Being able to compare density is an important skill that chemists employ when they are making medications as well as other products used on a regular basis. Density is the mass of an object per cubic centimeter. In other words, it is the amount of stuffed packed into a certain volume of a substance. Calculating density is the first step in comparing density followed by an experiment to back up the mathematical answer.
Doing the Math
Calculate the density by understanding the density equation. Density= mass/volume with the unit grams/mL.
Measure the mass of the object that you are going to be using. To do this, lay it on a scientific scale and get the mass in grams.
Measure the volume of the substance in milliliters. To do this, put it in a graduated cylinder filled with water and look at where the meniscus (bottom of the line of water) lines up to.
Write the two numbers down on a piece of paper and then divide the mass by the volume. The answer will come out in some number with the unit g/mL. Water, for example, has a density of 1.0 g/mL.
Doing It Experimentally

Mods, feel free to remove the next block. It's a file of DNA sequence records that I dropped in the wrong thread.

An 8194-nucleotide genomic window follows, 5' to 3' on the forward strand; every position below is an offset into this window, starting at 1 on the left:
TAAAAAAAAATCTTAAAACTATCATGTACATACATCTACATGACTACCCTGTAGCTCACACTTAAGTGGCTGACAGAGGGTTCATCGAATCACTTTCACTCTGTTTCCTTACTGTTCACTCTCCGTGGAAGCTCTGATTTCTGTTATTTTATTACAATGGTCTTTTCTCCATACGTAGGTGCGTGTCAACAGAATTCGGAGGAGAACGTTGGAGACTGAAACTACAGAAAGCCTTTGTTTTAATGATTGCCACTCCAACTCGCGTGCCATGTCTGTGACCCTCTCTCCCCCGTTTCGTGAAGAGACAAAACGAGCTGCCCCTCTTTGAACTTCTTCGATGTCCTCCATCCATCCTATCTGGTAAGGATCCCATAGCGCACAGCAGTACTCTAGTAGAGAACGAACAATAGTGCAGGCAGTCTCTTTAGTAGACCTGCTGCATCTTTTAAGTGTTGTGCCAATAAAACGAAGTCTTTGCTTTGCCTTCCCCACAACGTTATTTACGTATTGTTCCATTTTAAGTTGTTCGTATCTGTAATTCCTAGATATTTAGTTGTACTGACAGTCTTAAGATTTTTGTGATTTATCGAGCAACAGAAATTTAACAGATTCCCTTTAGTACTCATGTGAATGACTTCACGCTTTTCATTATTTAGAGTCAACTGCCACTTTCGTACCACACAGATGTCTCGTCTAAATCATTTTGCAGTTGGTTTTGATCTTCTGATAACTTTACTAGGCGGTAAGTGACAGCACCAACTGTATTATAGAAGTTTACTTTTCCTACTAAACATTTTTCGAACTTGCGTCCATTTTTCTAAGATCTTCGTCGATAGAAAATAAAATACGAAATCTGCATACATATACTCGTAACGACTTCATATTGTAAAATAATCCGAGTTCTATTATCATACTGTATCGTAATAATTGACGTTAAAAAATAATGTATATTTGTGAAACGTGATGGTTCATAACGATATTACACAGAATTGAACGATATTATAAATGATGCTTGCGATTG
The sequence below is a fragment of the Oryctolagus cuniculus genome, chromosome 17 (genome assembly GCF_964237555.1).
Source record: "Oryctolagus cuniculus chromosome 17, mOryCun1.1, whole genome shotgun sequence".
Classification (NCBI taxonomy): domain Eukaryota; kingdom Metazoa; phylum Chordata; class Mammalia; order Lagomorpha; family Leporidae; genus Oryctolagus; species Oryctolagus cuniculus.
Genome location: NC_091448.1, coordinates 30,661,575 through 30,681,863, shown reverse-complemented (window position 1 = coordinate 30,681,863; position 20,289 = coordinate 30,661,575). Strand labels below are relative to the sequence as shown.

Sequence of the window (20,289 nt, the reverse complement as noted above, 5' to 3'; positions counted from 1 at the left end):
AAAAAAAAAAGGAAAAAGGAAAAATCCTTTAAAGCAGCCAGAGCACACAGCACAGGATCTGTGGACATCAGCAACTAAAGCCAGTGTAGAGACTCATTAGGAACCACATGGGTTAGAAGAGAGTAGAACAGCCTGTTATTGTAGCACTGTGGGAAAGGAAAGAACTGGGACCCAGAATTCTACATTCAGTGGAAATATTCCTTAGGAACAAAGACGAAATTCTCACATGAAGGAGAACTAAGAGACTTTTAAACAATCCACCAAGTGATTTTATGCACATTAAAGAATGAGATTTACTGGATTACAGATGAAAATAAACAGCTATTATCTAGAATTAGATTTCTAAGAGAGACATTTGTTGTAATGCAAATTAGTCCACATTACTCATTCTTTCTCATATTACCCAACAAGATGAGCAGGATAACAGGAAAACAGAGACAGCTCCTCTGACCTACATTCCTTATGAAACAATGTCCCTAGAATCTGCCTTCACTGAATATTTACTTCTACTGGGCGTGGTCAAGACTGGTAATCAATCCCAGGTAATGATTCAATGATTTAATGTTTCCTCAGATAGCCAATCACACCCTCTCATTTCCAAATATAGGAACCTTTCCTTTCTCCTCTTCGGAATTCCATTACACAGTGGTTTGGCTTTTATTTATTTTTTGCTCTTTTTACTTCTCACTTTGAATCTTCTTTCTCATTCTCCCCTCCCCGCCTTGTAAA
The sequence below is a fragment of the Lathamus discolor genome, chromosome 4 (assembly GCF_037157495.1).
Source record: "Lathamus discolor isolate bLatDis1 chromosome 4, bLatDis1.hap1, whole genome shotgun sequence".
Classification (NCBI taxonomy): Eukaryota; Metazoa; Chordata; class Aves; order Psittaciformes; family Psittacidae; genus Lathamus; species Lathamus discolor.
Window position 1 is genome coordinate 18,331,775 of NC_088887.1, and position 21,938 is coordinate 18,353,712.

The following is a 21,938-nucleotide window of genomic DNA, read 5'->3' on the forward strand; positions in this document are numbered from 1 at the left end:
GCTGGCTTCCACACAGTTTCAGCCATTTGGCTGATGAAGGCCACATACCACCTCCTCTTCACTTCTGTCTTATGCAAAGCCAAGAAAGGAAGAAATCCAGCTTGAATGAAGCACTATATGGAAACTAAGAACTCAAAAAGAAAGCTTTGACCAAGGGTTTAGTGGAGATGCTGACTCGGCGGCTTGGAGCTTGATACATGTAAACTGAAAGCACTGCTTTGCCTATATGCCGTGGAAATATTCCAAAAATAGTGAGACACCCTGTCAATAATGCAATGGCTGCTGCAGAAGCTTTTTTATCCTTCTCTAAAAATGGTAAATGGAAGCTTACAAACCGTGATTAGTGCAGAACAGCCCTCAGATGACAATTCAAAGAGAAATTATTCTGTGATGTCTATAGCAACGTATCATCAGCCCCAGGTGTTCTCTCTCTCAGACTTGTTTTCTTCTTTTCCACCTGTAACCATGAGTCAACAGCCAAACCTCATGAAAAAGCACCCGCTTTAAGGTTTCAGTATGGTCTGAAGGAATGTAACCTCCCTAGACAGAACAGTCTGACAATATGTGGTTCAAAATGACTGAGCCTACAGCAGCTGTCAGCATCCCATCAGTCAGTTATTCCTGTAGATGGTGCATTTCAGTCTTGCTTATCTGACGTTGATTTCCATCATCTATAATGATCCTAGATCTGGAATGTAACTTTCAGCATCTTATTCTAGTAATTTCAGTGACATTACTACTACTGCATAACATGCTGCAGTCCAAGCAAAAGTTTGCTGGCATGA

Take one substance such as water and have that be your control. The reason for this is because it has a known density of 1.0 g/mL.
Take salt and place it into the water. If the salt sinks to the bottom (which it will), that means that it is more dense than the water.
Take a piece of pinewood and drop that into the water. The pinewood will rest on the top of the water because it is a less dense object than the water is.
Take oil (which one might think is more dense) and dispense it on top of the water. The oil is less dense than the water and, therefore, rests on top. This is one of the reasons it is easier to clean up an oil spill when a tanker crashes.
- brightly colored science test tubes image by Steve Johnson from Fotolia.com